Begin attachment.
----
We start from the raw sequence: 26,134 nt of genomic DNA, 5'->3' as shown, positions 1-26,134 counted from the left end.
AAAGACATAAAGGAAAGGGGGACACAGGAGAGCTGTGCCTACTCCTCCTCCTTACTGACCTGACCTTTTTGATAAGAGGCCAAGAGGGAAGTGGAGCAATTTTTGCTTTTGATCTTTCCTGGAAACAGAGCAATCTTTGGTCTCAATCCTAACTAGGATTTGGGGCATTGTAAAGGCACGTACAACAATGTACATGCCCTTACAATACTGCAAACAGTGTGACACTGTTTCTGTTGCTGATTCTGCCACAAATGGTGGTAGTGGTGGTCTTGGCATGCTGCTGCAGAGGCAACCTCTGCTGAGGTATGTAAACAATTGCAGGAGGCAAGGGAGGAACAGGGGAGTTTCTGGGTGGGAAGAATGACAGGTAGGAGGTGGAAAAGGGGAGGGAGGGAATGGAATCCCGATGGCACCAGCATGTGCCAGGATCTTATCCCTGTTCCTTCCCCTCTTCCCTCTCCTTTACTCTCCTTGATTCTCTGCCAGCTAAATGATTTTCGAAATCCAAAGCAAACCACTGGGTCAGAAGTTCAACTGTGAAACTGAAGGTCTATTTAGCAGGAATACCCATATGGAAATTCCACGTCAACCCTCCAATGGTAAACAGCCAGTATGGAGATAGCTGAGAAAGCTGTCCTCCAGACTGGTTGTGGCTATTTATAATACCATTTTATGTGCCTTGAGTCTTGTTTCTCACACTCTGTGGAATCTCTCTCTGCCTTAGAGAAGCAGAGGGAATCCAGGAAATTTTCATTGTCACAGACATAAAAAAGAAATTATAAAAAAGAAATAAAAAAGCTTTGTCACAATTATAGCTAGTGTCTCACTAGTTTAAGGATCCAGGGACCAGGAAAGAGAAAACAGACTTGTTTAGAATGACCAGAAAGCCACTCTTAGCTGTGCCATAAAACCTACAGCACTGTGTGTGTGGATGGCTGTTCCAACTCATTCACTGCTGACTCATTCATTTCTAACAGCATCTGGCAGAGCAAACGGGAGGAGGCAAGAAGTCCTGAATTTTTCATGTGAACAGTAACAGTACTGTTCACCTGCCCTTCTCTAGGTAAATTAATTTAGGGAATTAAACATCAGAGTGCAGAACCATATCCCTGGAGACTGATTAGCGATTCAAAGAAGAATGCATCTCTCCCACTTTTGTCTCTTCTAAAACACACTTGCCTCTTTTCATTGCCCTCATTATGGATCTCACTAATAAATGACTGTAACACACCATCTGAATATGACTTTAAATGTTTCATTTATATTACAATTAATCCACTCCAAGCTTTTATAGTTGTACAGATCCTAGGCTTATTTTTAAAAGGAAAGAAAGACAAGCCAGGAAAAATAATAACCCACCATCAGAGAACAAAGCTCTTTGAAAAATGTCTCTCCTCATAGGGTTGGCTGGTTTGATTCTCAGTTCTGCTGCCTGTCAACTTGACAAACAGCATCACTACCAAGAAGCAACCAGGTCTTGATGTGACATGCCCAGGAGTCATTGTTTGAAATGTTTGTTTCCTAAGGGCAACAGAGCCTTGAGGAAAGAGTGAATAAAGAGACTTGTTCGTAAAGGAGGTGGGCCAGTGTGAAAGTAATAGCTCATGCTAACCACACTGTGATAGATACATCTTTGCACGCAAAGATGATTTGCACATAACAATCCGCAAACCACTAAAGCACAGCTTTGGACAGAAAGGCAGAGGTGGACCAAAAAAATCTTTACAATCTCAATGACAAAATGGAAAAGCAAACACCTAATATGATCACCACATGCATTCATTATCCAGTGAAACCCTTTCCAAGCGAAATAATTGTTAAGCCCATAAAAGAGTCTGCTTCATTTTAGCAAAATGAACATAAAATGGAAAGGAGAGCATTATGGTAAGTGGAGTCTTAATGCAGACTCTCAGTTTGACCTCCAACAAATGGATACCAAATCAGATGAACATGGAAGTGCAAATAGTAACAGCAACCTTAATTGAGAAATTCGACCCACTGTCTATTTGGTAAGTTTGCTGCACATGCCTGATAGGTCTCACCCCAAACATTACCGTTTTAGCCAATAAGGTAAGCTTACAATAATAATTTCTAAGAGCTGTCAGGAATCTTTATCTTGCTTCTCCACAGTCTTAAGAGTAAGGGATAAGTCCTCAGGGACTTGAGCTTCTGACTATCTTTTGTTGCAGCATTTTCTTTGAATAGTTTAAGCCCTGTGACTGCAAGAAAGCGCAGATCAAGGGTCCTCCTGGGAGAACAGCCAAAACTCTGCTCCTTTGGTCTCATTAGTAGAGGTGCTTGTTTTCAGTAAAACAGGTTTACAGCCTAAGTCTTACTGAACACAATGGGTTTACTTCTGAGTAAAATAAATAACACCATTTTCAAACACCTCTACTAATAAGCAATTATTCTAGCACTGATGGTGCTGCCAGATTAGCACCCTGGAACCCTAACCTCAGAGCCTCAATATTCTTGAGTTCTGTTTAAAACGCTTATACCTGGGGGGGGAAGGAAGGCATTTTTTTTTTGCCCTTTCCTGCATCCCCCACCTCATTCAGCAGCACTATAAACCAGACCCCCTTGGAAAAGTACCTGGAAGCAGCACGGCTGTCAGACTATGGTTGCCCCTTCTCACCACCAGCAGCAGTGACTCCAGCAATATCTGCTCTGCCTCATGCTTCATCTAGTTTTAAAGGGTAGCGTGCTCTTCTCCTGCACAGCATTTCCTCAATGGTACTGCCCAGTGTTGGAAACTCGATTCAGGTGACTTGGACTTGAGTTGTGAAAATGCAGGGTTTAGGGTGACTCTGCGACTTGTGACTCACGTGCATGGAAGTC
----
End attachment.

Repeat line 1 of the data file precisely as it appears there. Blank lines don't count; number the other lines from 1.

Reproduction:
We start from the raw sequence: 26,134 nt of genomic DNA, 5'->3' as shown, positions 1-26,134 counted from the left end.